My very dear Sarah,
The indications are very strong that we shall move in a few days–perhaps tomorrow. Lest I should not be able to write again, I feel impelled to write a few lines that may fall under your eye when I shall be no more. Our movements may be of a few days’ duration and full of pleasure–and it may be one of some conflict and death to me. “Not my will, but thine, O God, be done”. If it is necessary that I should fall on the battlefield for my Country, I am ready.
I have no misgivings about, or lack of confidence in, the cause in which I am engaged, and my courage does not halt or falter. I know how strongly American Civilization now leans on the triumph of the Government, and how great a debt we owe to those who went before us through the blood and sufferings of the Revolution. And I am willing–perfectly willing–to lay down all my joys in this life, to help maintain this Government and to pay that debt…
Sarah, my love for you is deathless. It seems to bind me with mighty cables that nothing but Omnipotence could break…The memories of the blissful moments I have spent with you come creeping over me, and I feel most gratified to God and to you that I have enjoyed them so long. If I do not return, my dear Sarah, never forget how much I love you, and when my last breath escapes me on the battlefield, it will whisper your name. Sarah, do not mourn me dead; think I am gone and wait for thee, for we shall meet again…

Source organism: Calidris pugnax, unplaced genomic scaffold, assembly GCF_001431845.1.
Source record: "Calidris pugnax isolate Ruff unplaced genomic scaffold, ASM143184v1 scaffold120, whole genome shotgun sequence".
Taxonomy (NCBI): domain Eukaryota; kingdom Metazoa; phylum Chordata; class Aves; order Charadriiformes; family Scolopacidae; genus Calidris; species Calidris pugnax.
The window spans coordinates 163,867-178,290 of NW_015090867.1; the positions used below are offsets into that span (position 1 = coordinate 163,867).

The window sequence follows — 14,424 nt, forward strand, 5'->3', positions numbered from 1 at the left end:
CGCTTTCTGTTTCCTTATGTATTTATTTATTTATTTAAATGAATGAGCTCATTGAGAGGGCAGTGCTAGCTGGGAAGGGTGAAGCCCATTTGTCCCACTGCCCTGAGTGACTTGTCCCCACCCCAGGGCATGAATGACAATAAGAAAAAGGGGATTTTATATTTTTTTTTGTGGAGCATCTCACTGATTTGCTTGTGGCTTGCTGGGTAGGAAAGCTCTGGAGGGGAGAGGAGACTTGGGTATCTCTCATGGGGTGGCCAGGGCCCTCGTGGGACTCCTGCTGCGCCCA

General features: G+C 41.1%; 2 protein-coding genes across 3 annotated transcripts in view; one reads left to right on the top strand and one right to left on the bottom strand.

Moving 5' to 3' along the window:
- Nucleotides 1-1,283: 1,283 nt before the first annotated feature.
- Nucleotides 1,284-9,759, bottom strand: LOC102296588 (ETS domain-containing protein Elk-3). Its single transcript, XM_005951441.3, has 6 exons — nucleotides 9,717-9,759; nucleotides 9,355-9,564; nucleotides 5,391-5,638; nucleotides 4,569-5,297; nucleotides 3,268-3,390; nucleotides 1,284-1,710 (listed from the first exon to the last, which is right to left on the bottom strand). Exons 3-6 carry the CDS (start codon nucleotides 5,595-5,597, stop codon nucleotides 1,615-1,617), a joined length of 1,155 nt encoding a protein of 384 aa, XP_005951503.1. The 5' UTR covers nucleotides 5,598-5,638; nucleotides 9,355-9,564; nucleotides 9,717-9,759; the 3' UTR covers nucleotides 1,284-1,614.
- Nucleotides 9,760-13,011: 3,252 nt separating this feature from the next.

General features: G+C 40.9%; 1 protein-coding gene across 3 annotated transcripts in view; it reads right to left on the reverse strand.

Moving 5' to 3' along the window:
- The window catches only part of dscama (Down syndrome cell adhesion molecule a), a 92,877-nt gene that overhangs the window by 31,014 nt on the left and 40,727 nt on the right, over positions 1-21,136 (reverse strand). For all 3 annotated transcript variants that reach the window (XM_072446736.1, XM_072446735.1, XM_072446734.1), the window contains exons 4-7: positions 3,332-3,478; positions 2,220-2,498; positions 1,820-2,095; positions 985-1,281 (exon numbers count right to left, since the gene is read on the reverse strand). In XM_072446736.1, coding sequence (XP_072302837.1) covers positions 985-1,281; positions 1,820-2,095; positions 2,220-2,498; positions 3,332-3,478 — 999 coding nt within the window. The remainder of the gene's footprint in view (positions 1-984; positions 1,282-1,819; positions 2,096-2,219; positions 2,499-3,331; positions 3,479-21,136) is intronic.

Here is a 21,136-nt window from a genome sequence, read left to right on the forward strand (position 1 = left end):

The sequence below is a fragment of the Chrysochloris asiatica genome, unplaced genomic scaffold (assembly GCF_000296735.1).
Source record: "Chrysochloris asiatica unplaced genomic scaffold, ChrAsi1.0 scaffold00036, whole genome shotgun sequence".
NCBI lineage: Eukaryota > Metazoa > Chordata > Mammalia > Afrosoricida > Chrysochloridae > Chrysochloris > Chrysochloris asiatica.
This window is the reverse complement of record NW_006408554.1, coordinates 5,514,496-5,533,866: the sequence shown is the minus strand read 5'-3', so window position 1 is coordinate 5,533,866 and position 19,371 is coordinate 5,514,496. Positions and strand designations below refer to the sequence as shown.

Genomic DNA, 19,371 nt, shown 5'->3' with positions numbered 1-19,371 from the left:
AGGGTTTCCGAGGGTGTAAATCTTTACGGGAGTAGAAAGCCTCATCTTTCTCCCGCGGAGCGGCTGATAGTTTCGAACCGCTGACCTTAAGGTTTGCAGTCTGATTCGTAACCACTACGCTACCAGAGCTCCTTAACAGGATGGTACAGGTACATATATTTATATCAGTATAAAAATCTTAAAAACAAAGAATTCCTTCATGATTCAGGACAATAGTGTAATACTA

Major Sullivan Ballou , of the Second Rhode Island Volunteers, died at the Battle of Bull Run, along with over 4000 Southern and Northern soldiers. This was the first major clash of the war and took place just twenty five miles from the White House. Civilians came to watch the battle with binoculars and picnic baskets. Many soldiers, well aware that this might be their first and last battle, wrote letters to their loved ones. I have edited this letter, as it was quite long.
Click here to hear a more complete version of the original letter.
Brenda & Maggie